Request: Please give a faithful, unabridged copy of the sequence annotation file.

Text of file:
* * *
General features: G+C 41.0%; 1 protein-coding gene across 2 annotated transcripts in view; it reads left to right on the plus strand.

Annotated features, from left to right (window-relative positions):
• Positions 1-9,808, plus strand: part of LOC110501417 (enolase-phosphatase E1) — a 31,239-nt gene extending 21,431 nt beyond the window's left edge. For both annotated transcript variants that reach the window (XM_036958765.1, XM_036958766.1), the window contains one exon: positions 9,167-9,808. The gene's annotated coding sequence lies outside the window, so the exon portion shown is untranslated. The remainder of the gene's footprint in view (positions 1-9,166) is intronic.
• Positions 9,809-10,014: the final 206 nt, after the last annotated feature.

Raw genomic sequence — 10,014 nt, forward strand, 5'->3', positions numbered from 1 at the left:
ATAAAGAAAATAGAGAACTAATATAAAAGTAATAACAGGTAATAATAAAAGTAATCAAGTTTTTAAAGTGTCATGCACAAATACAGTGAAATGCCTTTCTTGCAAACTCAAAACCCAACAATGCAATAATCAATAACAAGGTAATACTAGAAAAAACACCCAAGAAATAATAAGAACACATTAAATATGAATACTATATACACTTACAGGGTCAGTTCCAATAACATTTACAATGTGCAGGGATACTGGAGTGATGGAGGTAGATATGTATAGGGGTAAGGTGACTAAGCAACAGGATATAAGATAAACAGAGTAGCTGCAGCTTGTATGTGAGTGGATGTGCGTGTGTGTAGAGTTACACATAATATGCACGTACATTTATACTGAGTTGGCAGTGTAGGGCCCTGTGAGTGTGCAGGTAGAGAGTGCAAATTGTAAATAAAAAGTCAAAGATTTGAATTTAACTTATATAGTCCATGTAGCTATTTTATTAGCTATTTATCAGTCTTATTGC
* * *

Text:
General features: G+C 41.0%; 1 protein-coding gene across 2 annotated transcripts in view; it reads left to right on the plus strand.

Annotated features, from left to right (window-relative positions):
• Positions 1-9,808, plus strand: part of LOC110501417 (enolase-phosphatase E1) — a 31,239-nt gene extending 21,431 nt beyond the window's left edge. For both annotated transcript variants that reach the window (XM_036958765.1, XM_036958766.1), the window contains one exon: positions 9,167-9,808. The gene's annotated coding sequence lies outside the window, so the exon portion shown is untranslated. The remainder of the gene's footprint in view (positions 1-9,166) is intronic.
• Positions 9,809-10,014: the final 206 nt, after the last annotated feature.

Raw genomic sequence — 10,014 nt, forward strand, 5'->3', positions numbered from 1 at the left:
ATAAAGAAAATAGAGAACTAATATAAAAGTAATAACAGGTAATAATAAAAGTAATCAAGTTTTTAAAGTGTCATGCACAAATACAGTGAAATGCCTTTCTTGCAAACTCAAAACCCAACAATGCAATAATCAATAACAAGGTAATACTAGAAAAAACACCCAAGAAATAATAAGAACACATTAAATATGAATACTATATACACTTACAGGGTCAGTTCCAATAACATTTACAATGTGCAGGGATACTGGAGTGATGGAGGTAGATATGTATAGGGGTAAGGTGACTAAGCAACAGGATATAAGATAAACAGAGTAGCTGCAGCTTGTATGTGAGTGGATGTGCGTGTGTGTAGAGTTACACATAATATGCACGTACATTTATACTGAGTTGGCAGTGTAGGGCCCTGTGAGTGTGCAGGTAGAGAGTGCAAATTGTAAATAAAAAGTCAAAGATTTGAATTTAACTTATATAGTCCATGTAGCTATTTTATTAGCTATTTATCAGTCTTATTGC